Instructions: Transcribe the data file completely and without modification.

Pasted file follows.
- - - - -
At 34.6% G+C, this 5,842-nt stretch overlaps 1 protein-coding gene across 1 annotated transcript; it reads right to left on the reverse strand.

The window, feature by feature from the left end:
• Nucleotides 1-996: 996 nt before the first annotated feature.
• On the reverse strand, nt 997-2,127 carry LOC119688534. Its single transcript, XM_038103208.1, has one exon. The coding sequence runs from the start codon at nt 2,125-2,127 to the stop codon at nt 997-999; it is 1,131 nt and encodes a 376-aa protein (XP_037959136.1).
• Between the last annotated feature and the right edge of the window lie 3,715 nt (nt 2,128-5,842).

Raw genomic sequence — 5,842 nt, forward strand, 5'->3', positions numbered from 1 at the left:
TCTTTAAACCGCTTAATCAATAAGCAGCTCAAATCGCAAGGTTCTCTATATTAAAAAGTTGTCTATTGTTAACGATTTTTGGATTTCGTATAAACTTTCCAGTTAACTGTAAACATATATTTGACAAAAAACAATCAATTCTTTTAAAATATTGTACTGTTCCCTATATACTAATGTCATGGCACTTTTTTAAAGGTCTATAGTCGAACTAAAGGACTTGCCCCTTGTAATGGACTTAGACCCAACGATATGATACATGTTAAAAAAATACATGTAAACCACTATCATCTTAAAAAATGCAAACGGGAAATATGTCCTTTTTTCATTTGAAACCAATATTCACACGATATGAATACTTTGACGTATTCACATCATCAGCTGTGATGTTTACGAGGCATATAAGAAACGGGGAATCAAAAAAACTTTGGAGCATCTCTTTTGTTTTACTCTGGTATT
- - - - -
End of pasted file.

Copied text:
At 34.6% G+C, this 5,842-nt stretch overlaps 1 protein-coding gene across 1 annotated transcript; it reads right to left on the reverse strand.

The window, feature by feature from the left end:
• Nucleotides 1-996: 996 nt before the first annotated feature.
• On the reverse strand, nt 997-2,127 carry LOC119688534. Its single transcript, XM_038103208.1, has one exon. The coding sequence runs from the start codon at nt 2,125-2,127 to the stop codon at nt 997-999; it is 1,131 nt and encodes a 376-aa protein (XP_037959136.1).
• Between the last annotated feature and the right edge of the window lie 3,715 nt (nt 2,128-5,842).

Raw genomic sequence — 5,842 nt, forward strand, 5'->3', positions numbered from 1 at the left:
TCTTTAAACCGCTTAATCAATAAGCAGCTCAAATCGCAAGGTTCTCTATATTAAAAAGTTGTCTATTGTTAACGATTTTTGGATTTCGTATAAACTTTCCAGTTAACTGTAAACATATATTTGACAAAAAACAATCAATTCTTTTAAAATATTGTACTGTTCCCTATATACTAATGTCATGGCACTTTTTTAAAGGTCTATAGTCGAACTAAAGGACTTGCCCCTTGTAATGGACTTAGACCCAACGATATGATACATGTTAAAAAAATACATGTAAACCACTATCATCTTAAAAAATGCAAACGGGAAATATGTCCTTTTTTCATTTGAAACCAATATTCACACGATATGAATACTTTGACGTATTCACATCATCAGCTGTGATGTTTACGAGGCATATAAGAAACGGGGAATCAAAAAAACTTTGGAGCATCTCTTTTGTTTTACTCTGGTATT